Farmington Council rejects developer request
Economy drives decision
On a 3-2 vote, Farmington City Council members rejected a developer’s proposal, and city staff’s recommendation, to relocate a $2.2 million city assessment.
James Seed, representing Astra Genstar Partnership, requested the city move part of an assessment for the 195th Street project from the northern portion of property it intends to develop in about 25 years to the southern portion it hopes will be developed soon.
The Seed family had planned housing on all the acreage in June 2008 when they agreed to a development plan that included an 11-year schedule to repay $4.6 million in property assessments, starting in 2013.
The city would use the money to help repay bond debt for the 195th Street project.
But the floundering economy left the property undeveloped, and with city approval, last year the Seeds sold the northern property to local businessman David Finnegan.
The Seeds intend to buy the land back in the future to develop it, but assessments are contractually forbidden on that property.
“We have a contractual obligation to spare David Finnegan from any exposure to the special assessment,” Seed told council members at their April 2 meeting.
Seed proposed moving the assessment to the southern portion of the property and paying its scheduled $441,144 assessment payment as planned in 2013.
If the council refused, Seed said they must prepay the full $2.2 million of the assessment for the northern portion of the property, thereby cutting $179,543 interest money the city would have received.
Moving the assessment to a smaller portion of property also decreases the city’s collateral, although City Engineer Kevin Schorzman said the remaining property is currently valued at about $1 million more than the total amount of assessments.
Council Member Julie May, a banker, said they need to protect taxpayers from potential loss, noting land values are dropping.
Schorzman said the city’s second safety net in case of default is to use state funds for road projects to repay bond debt.
Council members Terry Donnelly and Jason Bartholomay agreed with May’s assessment that if they depended on those funds to repay the bond, the city would be short cash for other road projects and it could become a taxpayer burden.
“The reasons for those funds is not to make bond payments,” Donnelly said.
Seed said nothing would impede them from making the payments, even if they had no land.
He said land values have stabilized in the last few years, and although others have “gone down” in the tough economy, the Seed family has survived the recession.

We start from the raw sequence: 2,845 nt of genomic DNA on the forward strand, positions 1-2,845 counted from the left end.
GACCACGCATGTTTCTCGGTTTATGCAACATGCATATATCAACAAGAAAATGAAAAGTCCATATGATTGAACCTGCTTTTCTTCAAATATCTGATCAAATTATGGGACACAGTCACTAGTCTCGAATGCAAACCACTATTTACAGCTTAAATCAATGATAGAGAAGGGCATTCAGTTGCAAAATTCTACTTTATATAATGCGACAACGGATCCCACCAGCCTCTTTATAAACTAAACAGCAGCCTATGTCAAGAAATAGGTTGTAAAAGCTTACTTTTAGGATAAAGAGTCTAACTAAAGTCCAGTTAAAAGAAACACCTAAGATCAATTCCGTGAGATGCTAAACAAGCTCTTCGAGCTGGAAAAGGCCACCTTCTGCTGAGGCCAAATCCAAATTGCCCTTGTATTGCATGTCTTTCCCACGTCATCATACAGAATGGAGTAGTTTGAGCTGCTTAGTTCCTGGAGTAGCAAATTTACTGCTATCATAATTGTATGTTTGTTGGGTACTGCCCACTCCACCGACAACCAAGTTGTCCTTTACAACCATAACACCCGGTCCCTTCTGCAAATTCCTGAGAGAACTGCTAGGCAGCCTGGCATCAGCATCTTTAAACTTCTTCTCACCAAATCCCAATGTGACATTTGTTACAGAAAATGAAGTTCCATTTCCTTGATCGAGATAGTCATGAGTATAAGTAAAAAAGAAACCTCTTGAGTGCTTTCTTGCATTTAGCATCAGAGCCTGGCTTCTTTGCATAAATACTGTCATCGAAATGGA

“The bridge wouldn’t be there, and the east-west thoroughfare would not be there except for the landowner cooperation, and now the landowner wanting to pay his part,” Seed said.
Mayor Todd Larson and Council Member Christy Jo Fogarty supported the proposal, citing the Seeds’ 50-plus year history of business integrity.
Bartholomay said while he appreciates the Seeds’ cooperation and positive relationship with the city, the right decision is based on finances.
The majority of council members also said they want to avoid getting the city into a situation like the one at Vermillion River Crossing.
For that development, the city bonded $5.5 million in 2006 to build a road, entryway and bridge, but most of the property remains undeveloped.
A subsidized senior housing project is being built there now, and city officials hope it will spur development.
Even if the land sells, assessments on the property total $1.97 million, not enough to repay the bond, said City Finance Director Teresa Walters in an interview with Sun Thisweek.
At the meeting, Fogarty expressed concern that the Seeds would pay for another developer’s mistakes.
“This is frustrating for me,” she said. “Because this is the reason to me why cities get reputations of being difficult to deal with.”
Fogarty called it “terrible” to assume the Seeds, who have “always been great partners,” would default when they never have before and that the land would not be valuable enough to support the loss.
Larson said Seed has done everything the city has asked without hesitation, and business deals start with integrity.
“It’s been a long time since I’ve seen anyone stand up at a meeting and show the amount of integrity that you and your family have shown,” Larson said. “To me, that means a lot.”
May said many nice, smart people have not survived.
“For a lot of them it wasn’t for any fault of their own,” she said. “That’s why the decision today, for me, is based on risk.”
After the vote against the proposal, Seed said in an interview with Sun Thisweek that he was “extremely disappointed” in the decision.
“I feel abused, honestly,” Seed said. “I don’t think we asked for something unreasonable.”
He said he would work with city staff to explore other options.
“We’ll see if there’s a second chapter here,” he said.